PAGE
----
Reference values for exec

Dave Angel davea at ieee.org
Wed Oct 28 18:19:00 CET 2009


(You top-posted, so I almost missed your addition.  It's conventional on 
this newsgroup to bottom-post -- inline where appropriate, or at the end)

Garito wrote:
> Perhaps but the fact is that I need to execute code from some files in the
> filesystem and I need to have a common stack for them
>
> 2 questions came to my mind:
>
> 1.- How can I execute code from files in the filesystem? (I choose exec for
> that)
>   
That's what import is for.  Or  __import__() if you need more flexibility.
> 2.- If exec is my only option: how can I use a common stack for them?
>
> Thanks
>
> 2009/10/28 Dave Angel <davea at ieee.org>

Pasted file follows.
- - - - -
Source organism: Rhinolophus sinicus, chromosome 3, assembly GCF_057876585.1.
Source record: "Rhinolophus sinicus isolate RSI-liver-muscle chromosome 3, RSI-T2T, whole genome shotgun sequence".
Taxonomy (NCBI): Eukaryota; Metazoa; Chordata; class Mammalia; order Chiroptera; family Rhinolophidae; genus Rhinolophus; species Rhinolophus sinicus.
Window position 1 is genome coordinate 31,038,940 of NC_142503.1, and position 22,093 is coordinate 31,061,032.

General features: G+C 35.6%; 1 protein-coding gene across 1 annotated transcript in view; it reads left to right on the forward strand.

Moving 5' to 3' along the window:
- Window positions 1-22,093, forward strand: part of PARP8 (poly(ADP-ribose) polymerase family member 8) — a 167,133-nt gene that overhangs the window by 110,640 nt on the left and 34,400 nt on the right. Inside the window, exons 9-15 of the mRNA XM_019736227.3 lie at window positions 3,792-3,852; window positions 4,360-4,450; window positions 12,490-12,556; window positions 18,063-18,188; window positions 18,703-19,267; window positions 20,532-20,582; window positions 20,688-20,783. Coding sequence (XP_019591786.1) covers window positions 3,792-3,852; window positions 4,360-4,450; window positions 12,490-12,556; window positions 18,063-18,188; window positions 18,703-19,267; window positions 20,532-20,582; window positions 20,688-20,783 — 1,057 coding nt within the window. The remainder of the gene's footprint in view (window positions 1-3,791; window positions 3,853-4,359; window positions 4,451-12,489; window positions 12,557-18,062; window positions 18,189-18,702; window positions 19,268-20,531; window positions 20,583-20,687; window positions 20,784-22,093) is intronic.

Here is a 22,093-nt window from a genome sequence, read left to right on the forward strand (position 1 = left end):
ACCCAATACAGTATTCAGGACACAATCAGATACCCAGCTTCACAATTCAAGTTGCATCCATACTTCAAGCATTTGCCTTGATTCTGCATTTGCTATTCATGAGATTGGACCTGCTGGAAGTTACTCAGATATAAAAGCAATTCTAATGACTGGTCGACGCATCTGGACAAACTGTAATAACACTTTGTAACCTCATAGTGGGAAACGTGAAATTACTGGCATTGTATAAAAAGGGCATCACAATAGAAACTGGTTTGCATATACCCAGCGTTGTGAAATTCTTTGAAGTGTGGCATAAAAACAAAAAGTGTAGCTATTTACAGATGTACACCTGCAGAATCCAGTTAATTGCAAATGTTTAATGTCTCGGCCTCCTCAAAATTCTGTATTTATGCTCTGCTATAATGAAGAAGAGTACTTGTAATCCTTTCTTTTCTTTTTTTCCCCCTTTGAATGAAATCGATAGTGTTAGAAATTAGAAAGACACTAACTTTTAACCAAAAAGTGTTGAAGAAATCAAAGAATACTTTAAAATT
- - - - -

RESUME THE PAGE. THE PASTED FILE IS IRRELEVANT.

>
>   
>> Garito wrote:
>>
>>     
>>> Hi!
>>> I'm trying to use exec in a recursive way but I have a problem
>>>
>>> When I read the manual I understand that the globals and the locals are
>>> passed by reference but if I try to use it in a recursive way the new
>>> values
>>> added in a step are not passed to the next one
>>>
>>> Could someone point me how to do that?
>>>
>>> Thanks
>>>
>>>
>>>
>>>       
>> see
>> http://www.catb.org/~esr/faqs/smart-questions.html<http://www.catb.org/%7Eesr/faqs/smart-questions.html>
>>
>> Post some sample code, and show what doesn't work;  maybe you'll get some
>> help that way.
>>
>> I'll point out just one thing:  you cannot add new local variables at
>> runtime.  locals() should be used to inspect, not to modify.
>>
>> See the help text:
>>  "The contents of this dictionary should not be modified; changes may not
>> affect the values of local variables used by the interpreter"
>>
>> I have no idea if exec() can be safely called recursively.  Most people
>> successfully avoid calling it at all.
>>
>> DaveA
>>
>>
>>
>>     
>
>
>   



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